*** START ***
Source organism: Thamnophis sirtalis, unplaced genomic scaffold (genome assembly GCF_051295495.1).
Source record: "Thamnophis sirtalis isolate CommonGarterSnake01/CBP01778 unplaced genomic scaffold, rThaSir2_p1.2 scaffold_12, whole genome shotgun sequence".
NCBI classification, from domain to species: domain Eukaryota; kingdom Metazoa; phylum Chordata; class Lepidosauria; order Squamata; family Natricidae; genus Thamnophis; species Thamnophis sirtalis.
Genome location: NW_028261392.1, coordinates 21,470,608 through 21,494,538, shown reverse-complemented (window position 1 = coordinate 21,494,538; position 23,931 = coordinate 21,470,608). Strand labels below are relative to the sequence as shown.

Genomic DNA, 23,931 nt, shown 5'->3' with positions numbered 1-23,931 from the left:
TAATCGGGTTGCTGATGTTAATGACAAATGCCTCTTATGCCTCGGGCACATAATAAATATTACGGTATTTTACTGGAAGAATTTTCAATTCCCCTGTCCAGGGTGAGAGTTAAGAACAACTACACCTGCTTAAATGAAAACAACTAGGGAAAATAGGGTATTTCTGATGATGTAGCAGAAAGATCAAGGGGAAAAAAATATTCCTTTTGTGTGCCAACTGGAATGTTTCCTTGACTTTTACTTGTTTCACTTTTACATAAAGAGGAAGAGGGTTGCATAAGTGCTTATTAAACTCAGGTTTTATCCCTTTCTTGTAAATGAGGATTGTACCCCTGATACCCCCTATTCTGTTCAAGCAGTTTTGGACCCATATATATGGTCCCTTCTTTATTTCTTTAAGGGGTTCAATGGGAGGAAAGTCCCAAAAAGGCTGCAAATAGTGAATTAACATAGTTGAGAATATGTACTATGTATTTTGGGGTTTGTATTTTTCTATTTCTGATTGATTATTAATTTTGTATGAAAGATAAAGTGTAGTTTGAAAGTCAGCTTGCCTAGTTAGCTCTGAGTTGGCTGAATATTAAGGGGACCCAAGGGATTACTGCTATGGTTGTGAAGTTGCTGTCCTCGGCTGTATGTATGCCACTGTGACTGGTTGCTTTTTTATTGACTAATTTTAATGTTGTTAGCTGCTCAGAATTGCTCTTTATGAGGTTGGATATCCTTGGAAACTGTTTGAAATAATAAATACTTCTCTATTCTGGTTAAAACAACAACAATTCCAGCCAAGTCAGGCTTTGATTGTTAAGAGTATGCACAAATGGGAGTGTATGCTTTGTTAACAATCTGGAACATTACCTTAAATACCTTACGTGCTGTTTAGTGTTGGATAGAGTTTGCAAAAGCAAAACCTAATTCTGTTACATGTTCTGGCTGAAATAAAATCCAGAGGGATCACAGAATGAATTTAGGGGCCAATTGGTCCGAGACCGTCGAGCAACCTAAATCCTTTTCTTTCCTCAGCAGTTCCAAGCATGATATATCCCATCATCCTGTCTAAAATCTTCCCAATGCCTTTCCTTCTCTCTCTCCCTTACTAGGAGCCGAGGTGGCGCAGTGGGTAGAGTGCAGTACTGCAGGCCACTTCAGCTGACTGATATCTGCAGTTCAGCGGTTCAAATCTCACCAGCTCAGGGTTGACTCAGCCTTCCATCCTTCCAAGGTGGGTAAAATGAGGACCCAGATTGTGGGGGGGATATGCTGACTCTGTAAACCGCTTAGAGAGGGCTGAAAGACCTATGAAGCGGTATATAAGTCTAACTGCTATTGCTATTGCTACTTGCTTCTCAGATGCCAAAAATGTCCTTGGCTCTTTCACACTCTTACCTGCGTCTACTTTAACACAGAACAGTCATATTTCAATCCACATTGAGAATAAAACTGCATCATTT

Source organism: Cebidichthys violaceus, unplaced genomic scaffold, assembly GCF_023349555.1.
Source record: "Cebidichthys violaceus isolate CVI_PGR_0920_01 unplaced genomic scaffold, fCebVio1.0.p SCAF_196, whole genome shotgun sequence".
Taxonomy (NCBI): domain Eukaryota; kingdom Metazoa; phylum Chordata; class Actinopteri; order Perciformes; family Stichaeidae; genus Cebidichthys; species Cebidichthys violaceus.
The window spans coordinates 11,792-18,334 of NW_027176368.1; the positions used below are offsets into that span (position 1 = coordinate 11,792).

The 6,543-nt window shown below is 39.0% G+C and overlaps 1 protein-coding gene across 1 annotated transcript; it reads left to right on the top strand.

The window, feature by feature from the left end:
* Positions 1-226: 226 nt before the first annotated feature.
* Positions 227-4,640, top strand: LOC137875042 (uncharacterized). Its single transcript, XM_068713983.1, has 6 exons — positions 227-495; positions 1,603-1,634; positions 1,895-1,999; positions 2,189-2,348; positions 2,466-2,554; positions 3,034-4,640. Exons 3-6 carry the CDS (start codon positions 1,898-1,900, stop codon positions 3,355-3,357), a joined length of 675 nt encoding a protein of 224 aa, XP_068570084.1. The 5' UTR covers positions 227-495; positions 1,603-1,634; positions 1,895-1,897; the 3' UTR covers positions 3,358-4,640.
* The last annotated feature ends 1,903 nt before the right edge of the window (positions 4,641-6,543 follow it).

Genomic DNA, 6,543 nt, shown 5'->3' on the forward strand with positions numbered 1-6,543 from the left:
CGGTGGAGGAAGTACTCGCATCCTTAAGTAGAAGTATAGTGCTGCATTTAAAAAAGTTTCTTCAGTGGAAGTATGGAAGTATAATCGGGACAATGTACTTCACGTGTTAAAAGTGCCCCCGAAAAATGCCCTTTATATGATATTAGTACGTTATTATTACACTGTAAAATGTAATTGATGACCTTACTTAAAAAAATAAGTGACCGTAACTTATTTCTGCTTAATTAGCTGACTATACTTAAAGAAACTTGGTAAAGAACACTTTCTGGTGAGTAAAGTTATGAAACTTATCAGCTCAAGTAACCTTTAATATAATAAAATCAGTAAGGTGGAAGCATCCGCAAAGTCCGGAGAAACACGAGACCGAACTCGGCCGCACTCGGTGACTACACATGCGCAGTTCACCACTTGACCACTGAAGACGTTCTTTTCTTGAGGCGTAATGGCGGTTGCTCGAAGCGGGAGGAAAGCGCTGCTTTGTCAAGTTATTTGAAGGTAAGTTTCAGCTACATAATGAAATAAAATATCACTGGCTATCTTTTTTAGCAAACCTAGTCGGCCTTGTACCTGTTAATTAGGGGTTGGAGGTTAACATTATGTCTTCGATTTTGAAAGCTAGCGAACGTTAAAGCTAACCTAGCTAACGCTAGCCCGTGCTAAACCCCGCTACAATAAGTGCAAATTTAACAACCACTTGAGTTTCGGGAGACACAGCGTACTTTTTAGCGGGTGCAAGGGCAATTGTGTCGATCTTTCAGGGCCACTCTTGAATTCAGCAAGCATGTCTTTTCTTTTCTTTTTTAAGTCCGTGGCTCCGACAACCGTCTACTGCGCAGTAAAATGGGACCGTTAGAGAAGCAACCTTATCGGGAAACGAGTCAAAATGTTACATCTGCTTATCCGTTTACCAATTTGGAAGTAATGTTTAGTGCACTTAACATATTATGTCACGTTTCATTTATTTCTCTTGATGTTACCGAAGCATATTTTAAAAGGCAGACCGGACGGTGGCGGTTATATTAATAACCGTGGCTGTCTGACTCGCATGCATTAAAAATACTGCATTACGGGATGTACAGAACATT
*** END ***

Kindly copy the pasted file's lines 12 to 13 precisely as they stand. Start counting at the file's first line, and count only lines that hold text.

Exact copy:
The window, feature by feature from the left end:
* Positions 1-226: 226 nt before the first annotated feature.